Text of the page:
Why/When You Should Be Doing Tempo Squats

Why/When You Should Be Doing Tempo Squats

In my opinion, probably the most versatile and the variation I utilize most in powerlifting is the tempo squat. Name just about any issue you could have with your squat, and the tempo squat could be used in some manner to help that issue. Above we have both @shane_k_2010 and @nik.jehle performing tempo squats. Both have found great benefit from this movement, but for different reasons. I have beginner lifters utilizing this movement all the way to my most advanced, but each application has a slight individual twist on why it is beneficial. I am going to try to give as much detail as possible while still trying to keep this brief, but below are the main answers for why and when to use tempo squats:

1.) To precede all other reasons, the main and overriding benefit of tempo squats is that it slows the movement down. Every reason below links back to this. Slowing any movement down allows a lifter to have more time to process cues as well as feel different positions throughout the full range of motion.

2.) The next main benefit that overrides most of the reasons below is that it is self limiting. I typically program tempo squats in the range of 85-90% of what someone could competition squat, with the vast majority right at 87.5%. This means we can still achieve high relative intensities while lowering the absolute intensity. Lower weight typically means a better overall ability to maintain positions and execute cues.

3.) And the last main benefit that overrides the rest of the below reasons, is that tempo squats really do a great job of improving movement. Even though the tempo may only be done during the eccentric portion of the movement, the quality of the eccentric then directly affects the quality of the concentric.

4.) So in what ways can it improve movement? First off, it helps to a support proper knee to hip flexion during the eccentric, allowing us to feel even tension distribution as we load the squat during the descent.

5.) Second, to achieve this proper tension distribution, we must also have the proper distribution of foot pressure. The slowed down eccentric gives us that extra time to actually notice our foot pressure and make slight adjustments when we are shifting towards the toes or even the heel.

6.) Next, the tempo squat helps us to maintain proper bracing and pelvic position as we descend. When we speed up the eccentric, many times we lose the initial braced position we set at the top of the movement, but with the tempo it allows increased emphasis on maintaining that position through the full descent.

7.) Now that we have a better understanding of the core benefits of tempo squats, as well as how it helps movement, next up is the specific movement issues it addresses. First up is the chest fall pattern. The chest fall pattern is typically due to improper weight distribution  during the eccentric, usually from pushing forward at the bottom and having to shoot the hips up as we accelerate out of the hole. Tempo squats allow us to improve that eccentric loading so that as we reach to bottom we have a better distribution of tension and can resist shifting our weight forward towards the toes. Also, the increased time to process cues allows us to think about maintaining torso position as we transition into the concentric portion of the movement.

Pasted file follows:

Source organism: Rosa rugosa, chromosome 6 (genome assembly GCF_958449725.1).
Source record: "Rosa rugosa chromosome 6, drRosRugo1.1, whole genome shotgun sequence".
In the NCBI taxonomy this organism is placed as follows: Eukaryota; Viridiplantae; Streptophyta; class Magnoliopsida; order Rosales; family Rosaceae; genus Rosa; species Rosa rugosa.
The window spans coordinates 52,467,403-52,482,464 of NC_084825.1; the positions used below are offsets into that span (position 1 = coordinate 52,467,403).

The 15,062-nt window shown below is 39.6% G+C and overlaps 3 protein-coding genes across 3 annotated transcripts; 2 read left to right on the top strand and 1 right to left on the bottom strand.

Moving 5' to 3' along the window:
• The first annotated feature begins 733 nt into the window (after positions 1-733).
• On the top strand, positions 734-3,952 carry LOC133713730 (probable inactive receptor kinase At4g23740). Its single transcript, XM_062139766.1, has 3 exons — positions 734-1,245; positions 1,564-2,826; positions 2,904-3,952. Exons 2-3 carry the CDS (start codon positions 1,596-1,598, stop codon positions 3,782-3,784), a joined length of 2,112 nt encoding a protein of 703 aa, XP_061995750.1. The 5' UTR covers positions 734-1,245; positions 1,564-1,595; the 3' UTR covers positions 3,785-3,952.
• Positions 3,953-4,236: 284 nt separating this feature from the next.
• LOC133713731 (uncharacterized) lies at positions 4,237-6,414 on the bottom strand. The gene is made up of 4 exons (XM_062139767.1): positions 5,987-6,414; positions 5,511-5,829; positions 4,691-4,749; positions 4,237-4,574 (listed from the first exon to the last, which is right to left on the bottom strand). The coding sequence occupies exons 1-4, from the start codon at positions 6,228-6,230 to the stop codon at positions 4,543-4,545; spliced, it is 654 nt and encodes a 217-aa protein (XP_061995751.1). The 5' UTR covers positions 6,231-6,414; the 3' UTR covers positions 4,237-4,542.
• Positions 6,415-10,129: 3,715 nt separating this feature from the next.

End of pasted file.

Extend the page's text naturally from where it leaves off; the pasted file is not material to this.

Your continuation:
8.) The other big movement fault tempo squats help to address is some form of shift within the squat. Shifts can come to light a different ways, but the two main shifts you will see is either a shift as you come up out of the hole or a shift that occurs throughout the entire movement as you bias towards one side. Part of fixing a shift is being able to feel the asymmetries in tension side to side, and tempos squats allow us to feel the changes in loading side to side as we descend. And just like with the chest fall pattern, it also gives time for us to process cues as we transition into the concentric portion.

9.) As mentioned above, I use tempo squats with beginners all the way to my most advanced athletes, but for different reasons. For beginners, tempo squats are utilize to help teach movement. They help to improve the technical proficiency of the lifter and help them find the optimal squat form for their mechanics. For an advanced lifter though, I am usually programming tempo squats as a means to prevent form regression. If you think advanced lifters can’t regress on form, you are gravely mistaken. Just the slightest little change in an advanced lifter’s squat pattern can manifest itself over time into a major change, so tempo squats can be of great benefit to help maintain their movement proficiency.